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Docker Compose

Most of our documentation describes using Tilt to deploy to Kubernetes.

But if you already use Docker Compose, don’t worry! Tilt can use docker-compose to orchestrate your services instead.

This doc describes how you can get Tilt’s UX for your Docker Compose project using the same config and tools plus a one-line Tiltfile. (This is simpler than the config for Kubernetes projects described in the Tutorial.)


Tilt helps you manage your Docker Compose environment:

  • The UI shows you status at a glance, so errors can’t scroll off-screen.
  • You can navigate the combined log stream, or dig into the logs for just one service.
  • Tilt handles filesystem watching and updating containers in-place.

If you decide to move to Kubernetes later, your Tilt workflow will be the same.

Getting Started

Create a Tiltfile in the root of your repo:

# point Tilt at the existing docker-compose configuration.

That’s it! Then run:

$ tilt up

Tilt will pick up your Docker Compose file and start running your services.

Be aware of one important difference between tilt up and docker-compose up: Tilt will leave your services up when it exists. To turn the services down, run:

$ tilt down

Making Changes

You can let Docker Compose take care of building images with a build config.

But if you want to leverage Tilt’s image-building optimizations, Tilt has two functions to help you out.

With docker_build, Tilt builds an image from your existing Dockerfile. Every time the files change, Tilt will re-build the image and update the container.

With fast_build, Tilt knows how to copy files directly to your container. When you build for the first time, Tilt builds the image. When you change a file, Tilt will try to be smarter and only sync the files it needs.

When you declare either docker_build or fast_build, Tilt will find the image name in your docker-compose.yml, and use its own container-updating strategy instead of the one in the docker-compose.yml file.

Sample Project With docker_build

Let’s look at a simple example app that runs Redis and a NodeJS-based server with Docker Compose. We’ll use the same example as in this blog post with this Git repo.

First, we create a Dockerfile that sets up a NodeJS environment, adds the NodeJS dependencies, then adds the source code.

FROM node:9-alpine
WORKDIR '/var/www/app'
ADD package.json .
RUN npm install
ADD . .

Next, we put an image name in our docker-compose.yml file. We’re not going to be pushing this image to a remote registry, so any image name will do. We use tilt.dev/express-redis-app.

  image: redis
  container_name: cache
    - 6379
  image: tilt.dev/express-redis-app
    - redis
    - 3000:3000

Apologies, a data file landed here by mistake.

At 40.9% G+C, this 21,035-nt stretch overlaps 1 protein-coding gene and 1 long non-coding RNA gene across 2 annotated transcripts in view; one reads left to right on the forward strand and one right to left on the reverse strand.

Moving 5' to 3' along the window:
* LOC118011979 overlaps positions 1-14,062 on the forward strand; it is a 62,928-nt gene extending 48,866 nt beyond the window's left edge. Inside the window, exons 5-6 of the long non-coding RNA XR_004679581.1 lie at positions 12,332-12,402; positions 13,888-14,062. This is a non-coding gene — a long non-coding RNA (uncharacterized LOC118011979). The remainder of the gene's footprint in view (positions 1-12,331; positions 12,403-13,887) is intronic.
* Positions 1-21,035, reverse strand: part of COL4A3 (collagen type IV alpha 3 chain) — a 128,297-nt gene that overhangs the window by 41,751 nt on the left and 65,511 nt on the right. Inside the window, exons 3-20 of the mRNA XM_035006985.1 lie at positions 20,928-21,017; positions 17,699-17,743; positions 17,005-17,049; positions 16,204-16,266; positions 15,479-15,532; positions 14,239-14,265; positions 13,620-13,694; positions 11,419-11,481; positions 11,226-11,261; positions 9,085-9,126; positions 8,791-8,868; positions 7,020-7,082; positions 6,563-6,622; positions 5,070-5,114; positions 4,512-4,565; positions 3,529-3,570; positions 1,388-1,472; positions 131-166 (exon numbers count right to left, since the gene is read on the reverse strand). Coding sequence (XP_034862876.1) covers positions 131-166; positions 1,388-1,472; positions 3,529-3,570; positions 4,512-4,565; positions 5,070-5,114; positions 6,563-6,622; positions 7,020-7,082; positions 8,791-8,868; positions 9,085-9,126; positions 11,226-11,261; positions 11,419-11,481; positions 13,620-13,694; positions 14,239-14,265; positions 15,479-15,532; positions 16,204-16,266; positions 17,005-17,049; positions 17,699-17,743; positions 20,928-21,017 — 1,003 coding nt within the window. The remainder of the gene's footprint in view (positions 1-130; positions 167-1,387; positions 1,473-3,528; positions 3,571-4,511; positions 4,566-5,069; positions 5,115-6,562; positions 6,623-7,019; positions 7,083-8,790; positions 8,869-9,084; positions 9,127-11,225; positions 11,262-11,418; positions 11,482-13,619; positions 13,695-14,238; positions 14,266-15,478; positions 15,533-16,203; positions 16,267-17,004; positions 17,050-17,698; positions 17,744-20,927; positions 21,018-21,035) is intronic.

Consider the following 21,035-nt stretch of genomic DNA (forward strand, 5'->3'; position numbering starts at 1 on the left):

- REDIS_URL=redis://cache
    - NODE_ENV=development
    - PORT=3000
    sh -c 'node server.js'

Lastly, we need to tell Tilt how to build this image. Here’s our Tiltfile:

docker_build('tilt.dev/express-redis-app', '.')

Now, when we run tilt up, Tilt will manage the image builds and re-build correctly every time a file changes.

Sample Project With fast_build

We usually recommend people start with docker_build just to make sure everything works.

When you’re ready to optimize your local workflow to be even faster, that’s when you want to try fast_build. Let’s look at the same project as above.

First, we want to remove all the lines from the Dockerfile that add source code. Now our Dockerfile is:

FROM node:9-alpine
WORKDIR '/var/www/app'

Now, we put those lines for installing dependencies and adding source code into our Tiltfile:


img = fast_build(
  'node server.js')

img.add('.', '/var/www/app')

img.run('npm install', trigger='package.json')

This tells Tilt how to copy files to the container.

Now, when we run tilt up and update a file, Tilt will update the container in-place. You should see output that looks like this:

──┤ Rebuilding: app ├────────────────────────────────────────────
  → Updating container…
express-redis-docker_app_1 exited with code 137
  → Container updated!
app_1    | 2019-03-13T17:15:25.742414920Z Server listening on port 3000

For more details on Tilt’s image-building strategies, see the fast build documentation or the api reference.

To run this app yourself, check out the git repo.


Tilt uses Docker Compose to run your services, so you can also use docker-compose to examine state outside Tilt.


Our Docker Compose support is not as widely used as Tilt’s Kubernetes support.

You may hit more/different bugs, which we want to fix – please file issues or tell us in Slack.